Bill Parcells signed a four-year contract with the Miami Dolphins to become the team's executive vice president of football operations on Thursday.
Parcells faxed the contract to the team, less than a day after turning down an offer to join the Atlanta Falcons.
"He has a proven track record of success everywhere he has been in the National Football League," Dolphins owner Wayne Huizenga said Thursday afternoon. "And his football acumen will help put the Miami Dolphins franchise back among the elite of the NFL."
The two-time Super Bowl champion coach will report directly to Huizenga, whose affinity for big-name help now has led him to Parcells -- a 66-year-old former coach of four NFL clubs who owns a home in South Florida and now has a job there, too.
On Wednesday, the expectation around the league was that Parcells would take over in Atlanta. By the afternoon, however, the deal had fallen apart, and the Dolphins moved quickly to get Parcells to sign a contract.
"I'm honored to join such an illustrious franchise as the Miami Dolphins and to work for one of the best owners in the league in Wayne Huizenga," Parcells said. "He shares my same commitment to winning, and I told him I would do everything I can to help turn around the team's fortunes."
The team made the announcement shortly after the locker room was closed for the day, and roughly 45 minutes after Dolphins coach Cam Cameron sidestepped at least a half-dozen questions about Parcells -- even refusing to say if he's ever met the coach.
"There will potentially be a time to have that discussion," Cameron said. "Today, I don't see it as being that day or this time."
Parcells will be formally introduced next Thursday, the team said.
His arrival has taken nearly all the attention off the Dolphins' game at New England on Sunday. But even as it appeared certain Parcells was coming, players didn't say much on the hot topic.
"The guy's a legend," running back Lorenzo Booker said. "There's no doubt about it. He knows what he's doing. Obviously, his resume is a mile long. But I'm a new guy in this league, so I don't even know what a vice president does, to be honest with you, so I'm waiting to find out as much as you guys."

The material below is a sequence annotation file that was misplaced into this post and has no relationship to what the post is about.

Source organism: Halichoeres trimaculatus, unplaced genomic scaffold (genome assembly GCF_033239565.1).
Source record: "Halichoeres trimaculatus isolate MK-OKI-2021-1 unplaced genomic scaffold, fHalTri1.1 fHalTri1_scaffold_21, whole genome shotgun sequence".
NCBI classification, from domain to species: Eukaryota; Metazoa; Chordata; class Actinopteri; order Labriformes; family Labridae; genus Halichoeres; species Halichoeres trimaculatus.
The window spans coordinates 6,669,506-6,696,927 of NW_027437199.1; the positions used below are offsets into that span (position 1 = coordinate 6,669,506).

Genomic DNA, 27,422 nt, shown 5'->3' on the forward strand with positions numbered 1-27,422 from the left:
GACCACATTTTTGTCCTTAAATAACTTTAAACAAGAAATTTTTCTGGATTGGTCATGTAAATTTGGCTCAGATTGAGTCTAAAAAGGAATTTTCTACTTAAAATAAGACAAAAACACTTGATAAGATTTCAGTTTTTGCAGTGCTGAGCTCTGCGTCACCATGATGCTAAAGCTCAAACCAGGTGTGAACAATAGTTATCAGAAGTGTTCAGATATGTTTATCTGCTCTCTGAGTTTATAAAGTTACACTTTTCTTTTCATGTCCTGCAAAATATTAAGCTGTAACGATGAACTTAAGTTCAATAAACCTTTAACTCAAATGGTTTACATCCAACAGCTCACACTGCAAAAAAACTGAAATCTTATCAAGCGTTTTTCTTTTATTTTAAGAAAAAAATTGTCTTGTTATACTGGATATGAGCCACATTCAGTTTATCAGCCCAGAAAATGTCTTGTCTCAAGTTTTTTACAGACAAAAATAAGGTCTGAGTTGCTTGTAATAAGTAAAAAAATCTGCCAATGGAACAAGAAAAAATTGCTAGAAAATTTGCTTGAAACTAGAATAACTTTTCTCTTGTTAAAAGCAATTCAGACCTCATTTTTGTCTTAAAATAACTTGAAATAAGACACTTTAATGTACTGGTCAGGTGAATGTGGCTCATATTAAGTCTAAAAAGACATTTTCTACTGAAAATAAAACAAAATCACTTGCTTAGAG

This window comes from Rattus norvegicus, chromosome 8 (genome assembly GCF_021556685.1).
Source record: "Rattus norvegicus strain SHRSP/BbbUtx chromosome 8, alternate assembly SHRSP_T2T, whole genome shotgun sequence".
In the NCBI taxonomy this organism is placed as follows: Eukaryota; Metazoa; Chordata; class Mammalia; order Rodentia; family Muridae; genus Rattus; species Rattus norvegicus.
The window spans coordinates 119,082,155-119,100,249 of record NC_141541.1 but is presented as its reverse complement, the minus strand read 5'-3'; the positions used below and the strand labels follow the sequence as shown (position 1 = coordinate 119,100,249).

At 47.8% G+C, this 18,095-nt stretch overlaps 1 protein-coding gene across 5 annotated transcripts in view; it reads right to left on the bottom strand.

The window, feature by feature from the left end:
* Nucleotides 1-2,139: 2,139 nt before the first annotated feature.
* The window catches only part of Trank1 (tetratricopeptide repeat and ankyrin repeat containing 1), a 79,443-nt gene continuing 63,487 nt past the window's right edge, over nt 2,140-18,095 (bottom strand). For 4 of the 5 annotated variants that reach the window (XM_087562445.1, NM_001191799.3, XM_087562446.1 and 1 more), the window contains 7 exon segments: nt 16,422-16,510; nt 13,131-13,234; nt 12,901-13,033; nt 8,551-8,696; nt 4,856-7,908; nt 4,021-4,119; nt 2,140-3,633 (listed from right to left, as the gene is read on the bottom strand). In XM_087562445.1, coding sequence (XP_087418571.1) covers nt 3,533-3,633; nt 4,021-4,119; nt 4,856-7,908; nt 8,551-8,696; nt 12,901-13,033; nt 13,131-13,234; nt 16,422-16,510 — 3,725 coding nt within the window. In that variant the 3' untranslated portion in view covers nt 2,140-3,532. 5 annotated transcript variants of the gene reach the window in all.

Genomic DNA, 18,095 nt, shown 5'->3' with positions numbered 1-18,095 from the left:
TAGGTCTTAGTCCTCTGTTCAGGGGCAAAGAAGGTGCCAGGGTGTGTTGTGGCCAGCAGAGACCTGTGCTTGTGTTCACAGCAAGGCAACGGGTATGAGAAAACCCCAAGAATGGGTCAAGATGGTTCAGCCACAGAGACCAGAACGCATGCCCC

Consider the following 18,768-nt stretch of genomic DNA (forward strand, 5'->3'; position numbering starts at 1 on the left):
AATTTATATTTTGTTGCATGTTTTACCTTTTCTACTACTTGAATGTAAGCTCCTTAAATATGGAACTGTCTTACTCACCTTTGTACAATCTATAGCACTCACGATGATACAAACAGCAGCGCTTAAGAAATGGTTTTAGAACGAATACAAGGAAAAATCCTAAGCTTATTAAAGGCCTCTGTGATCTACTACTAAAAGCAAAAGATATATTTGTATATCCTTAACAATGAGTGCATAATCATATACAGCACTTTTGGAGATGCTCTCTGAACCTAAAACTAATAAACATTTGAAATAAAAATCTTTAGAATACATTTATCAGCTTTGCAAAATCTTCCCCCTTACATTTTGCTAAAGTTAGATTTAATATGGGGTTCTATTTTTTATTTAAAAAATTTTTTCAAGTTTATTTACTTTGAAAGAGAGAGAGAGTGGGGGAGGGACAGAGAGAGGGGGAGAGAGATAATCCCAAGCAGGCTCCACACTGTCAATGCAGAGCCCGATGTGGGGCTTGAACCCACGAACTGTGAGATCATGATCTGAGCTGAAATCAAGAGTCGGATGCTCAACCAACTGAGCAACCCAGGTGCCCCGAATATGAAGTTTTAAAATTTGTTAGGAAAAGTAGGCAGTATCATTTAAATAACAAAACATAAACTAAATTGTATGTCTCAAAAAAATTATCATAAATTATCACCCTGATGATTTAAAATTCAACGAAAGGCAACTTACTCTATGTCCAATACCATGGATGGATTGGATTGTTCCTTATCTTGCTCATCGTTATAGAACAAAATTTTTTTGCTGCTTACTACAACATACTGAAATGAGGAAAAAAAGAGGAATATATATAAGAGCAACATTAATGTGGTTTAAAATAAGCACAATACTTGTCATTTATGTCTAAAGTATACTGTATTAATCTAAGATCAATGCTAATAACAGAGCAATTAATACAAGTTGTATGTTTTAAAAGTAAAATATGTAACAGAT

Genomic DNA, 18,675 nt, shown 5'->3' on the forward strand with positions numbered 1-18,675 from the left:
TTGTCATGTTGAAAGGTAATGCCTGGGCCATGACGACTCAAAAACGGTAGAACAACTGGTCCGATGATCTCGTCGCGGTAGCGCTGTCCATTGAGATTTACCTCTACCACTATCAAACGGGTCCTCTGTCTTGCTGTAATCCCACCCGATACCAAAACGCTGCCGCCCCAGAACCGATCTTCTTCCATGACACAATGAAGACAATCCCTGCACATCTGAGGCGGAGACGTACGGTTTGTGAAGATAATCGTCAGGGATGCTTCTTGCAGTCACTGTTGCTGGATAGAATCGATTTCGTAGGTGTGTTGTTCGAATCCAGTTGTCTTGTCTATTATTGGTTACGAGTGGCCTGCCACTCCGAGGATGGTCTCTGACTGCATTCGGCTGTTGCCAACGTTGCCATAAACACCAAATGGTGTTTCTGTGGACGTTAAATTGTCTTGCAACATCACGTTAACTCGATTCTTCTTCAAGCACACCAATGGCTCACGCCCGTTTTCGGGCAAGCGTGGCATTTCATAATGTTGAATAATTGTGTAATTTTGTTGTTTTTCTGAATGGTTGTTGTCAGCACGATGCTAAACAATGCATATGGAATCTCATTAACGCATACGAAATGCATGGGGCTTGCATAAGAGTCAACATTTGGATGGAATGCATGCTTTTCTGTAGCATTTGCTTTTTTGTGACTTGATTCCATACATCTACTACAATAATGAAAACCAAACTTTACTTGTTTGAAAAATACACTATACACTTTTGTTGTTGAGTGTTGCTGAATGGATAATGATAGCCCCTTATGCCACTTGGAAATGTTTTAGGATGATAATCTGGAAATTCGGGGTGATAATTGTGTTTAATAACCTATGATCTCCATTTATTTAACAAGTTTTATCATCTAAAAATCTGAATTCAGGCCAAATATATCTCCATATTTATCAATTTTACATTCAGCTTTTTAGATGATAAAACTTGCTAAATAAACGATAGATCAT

Televisions were off in the locker room after practice Thursday; that wasn't the case 24 hours earlier, when Parcells' face was splashed across the screens as news broke he was weighing Huizenga's offer.
Few players wanted to speak about Parcells, and those who did generally offered the company line, that the Dolphins are only thinking about Sunday's game at New England.
"Any more questions about New England?" defensive back Jason Allen asked.
Miami started 0-13 before beating Baltimore last weekend. The roster already seemed certain for an offseason overhaul. The Dolphins likely will have the No. 1 pick in next year's draft, and the franchise is in the midst of its longest postseason drought, now six years and counting.
Parcells insisted that he will not coach in Miami -- but could see himself helping the coach, whomever it is.
"It's a young man's game in terms of coaching, and I know it's time for someone else to be doing those things," Parcells said on ESPN. "If I can assist that person in any manner of speaking with my experience or even in the technical aspect and he would seek out that, then I'm happy to contribute."
So now, let the questions begin.
What happens to Cameron?
What happens to general manger Randy Mueller?
"Well, I'm not going to be doing either one of those jobs," Parcells said. "So when I get down there, I'm going to just have to look at the situation and speak with those fellas and evaluate things and see where we go from there."
Last Friday, Huizenga had been in talks about selling the team for about $1.1 billion. Now it seems that deal has since unraveled and there's no immediate plans to sell even a portion of the franchise.
Parcells will finish his duties as an ESPN analyst this week, appearing on ESPN Radio Primetime Friday at 7 p.m. ET. His final work for the network will be as part of Monday night's Denver-San Diego coverage.
Parcells' return didn't seem to be a surprise in Dallas, where he retired as coach after last season.
Cowboys vice president Stephen Jones, the son of Dallas owner Jerry Jones, said Parcells was always intrigued "not just in the coaching part, but putting the team together, running the organization, trainers to fields to scouting department. It was always a huge interest to him."
Huizenga has been known in the recent past to try to make a big splash by hiring a big name.
In January 2004, he hired Miami's greatest player, Dan Marino, as senior vice president of football operations, a job created just for him. Marino resigned from the loosely defined role 22 days later, saying he didn't want to change his lifestyle.
Later that year, Huizenga hired coach Nick Saban away from LSU; he lasted only two seasons in Miami before bolting after the 2006 campaign to return to college football at Alabama.
Chris Mortensen covers the NFL for ESPN. The Associated Press contributed to this report.